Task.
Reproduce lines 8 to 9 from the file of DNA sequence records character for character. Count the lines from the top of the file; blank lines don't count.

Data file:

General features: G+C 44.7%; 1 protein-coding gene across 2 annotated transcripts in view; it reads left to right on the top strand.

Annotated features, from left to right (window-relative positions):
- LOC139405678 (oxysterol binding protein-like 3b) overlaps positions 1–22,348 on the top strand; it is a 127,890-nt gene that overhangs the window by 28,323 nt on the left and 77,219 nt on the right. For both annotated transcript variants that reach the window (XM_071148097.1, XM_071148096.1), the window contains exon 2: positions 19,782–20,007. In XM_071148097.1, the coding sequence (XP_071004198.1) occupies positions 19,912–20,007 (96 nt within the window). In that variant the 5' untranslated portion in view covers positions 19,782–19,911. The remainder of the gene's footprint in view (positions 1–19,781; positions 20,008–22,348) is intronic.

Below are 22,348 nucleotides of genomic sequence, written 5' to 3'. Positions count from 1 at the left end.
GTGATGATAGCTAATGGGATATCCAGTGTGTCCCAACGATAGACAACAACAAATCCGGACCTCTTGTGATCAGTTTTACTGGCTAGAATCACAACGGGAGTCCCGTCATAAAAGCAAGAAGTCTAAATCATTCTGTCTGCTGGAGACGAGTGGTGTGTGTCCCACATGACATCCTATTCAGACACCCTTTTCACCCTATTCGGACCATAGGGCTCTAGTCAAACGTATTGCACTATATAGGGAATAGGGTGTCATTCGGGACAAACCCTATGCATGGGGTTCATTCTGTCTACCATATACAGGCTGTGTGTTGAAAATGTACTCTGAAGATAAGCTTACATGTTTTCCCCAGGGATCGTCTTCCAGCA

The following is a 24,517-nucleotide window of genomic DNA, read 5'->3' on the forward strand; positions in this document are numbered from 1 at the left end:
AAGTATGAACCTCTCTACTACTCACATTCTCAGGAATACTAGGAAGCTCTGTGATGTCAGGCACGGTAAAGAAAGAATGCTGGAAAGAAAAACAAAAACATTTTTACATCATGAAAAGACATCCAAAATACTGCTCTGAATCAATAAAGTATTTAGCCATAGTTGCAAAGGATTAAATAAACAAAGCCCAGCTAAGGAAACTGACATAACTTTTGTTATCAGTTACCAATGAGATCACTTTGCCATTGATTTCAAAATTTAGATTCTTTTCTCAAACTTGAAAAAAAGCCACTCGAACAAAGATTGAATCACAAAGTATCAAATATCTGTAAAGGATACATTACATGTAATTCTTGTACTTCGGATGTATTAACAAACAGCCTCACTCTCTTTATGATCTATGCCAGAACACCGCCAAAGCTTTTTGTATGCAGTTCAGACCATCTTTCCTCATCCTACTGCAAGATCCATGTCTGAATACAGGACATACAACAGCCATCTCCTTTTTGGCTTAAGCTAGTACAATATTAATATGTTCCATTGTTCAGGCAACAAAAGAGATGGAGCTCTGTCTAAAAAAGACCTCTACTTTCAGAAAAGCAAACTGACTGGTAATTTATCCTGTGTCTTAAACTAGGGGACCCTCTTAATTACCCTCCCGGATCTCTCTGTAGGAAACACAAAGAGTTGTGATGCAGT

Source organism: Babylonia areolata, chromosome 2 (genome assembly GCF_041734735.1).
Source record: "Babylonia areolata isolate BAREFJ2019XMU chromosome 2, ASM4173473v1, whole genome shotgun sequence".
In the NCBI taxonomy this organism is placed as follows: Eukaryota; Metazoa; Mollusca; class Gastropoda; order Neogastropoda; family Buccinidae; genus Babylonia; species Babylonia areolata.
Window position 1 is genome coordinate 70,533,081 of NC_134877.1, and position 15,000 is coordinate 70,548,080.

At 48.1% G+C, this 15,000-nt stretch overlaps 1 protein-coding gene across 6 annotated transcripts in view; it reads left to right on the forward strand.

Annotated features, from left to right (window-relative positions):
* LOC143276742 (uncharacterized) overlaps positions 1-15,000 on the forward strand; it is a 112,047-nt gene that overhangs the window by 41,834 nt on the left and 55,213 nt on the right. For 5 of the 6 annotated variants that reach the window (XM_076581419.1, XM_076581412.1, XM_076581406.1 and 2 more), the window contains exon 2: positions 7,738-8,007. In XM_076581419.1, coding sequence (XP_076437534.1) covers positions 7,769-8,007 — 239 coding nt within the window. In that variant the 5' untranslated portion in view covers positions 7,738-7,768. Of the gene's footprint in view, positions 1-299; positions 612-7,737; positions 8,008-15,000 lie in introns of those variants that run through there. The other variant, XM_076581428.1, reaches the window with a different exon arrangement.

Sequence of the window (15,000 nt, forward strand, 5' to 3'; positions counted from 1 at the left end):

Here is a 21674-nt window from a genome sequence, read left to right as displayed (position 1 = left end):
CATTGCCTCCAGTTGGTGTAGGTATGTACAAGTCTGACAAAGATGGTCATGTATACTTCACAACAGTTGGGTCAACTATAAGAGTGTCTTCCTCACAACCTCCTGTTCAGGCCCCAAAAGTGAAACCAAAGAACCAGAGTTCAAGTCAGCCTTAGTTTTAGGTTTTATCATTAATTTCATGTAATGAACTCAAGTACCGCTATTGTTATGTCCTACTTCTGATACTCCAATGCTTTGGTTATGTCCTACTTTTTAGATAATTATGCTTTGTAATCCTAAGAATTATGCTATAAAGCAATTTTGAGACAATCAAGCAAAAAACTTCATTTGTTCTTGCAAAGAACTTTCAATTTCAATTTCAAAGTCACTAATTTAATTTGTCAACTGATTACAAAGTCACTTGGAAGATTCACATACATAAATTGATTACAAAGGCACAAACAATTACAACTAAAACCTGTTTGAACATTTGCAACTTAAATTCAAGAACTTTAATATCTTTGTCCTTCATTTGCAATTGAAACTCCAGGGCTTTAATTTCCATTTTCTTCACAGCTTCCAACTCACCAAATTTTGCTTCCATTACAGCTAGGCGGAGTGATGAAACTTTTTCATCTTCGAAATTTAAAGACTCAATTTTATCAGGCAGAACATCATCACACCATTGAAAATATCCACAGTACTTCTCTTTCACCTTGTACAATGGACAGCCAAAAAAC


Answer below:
Source organism: Babylonia areolata, chromosome 2 (genome assembly GCF_041734735.1).
Source record: "Babylonia areolata isolate BAREFJ2019XMU chromosome 2, ASM4173473v1, whole genome shotgun sequence".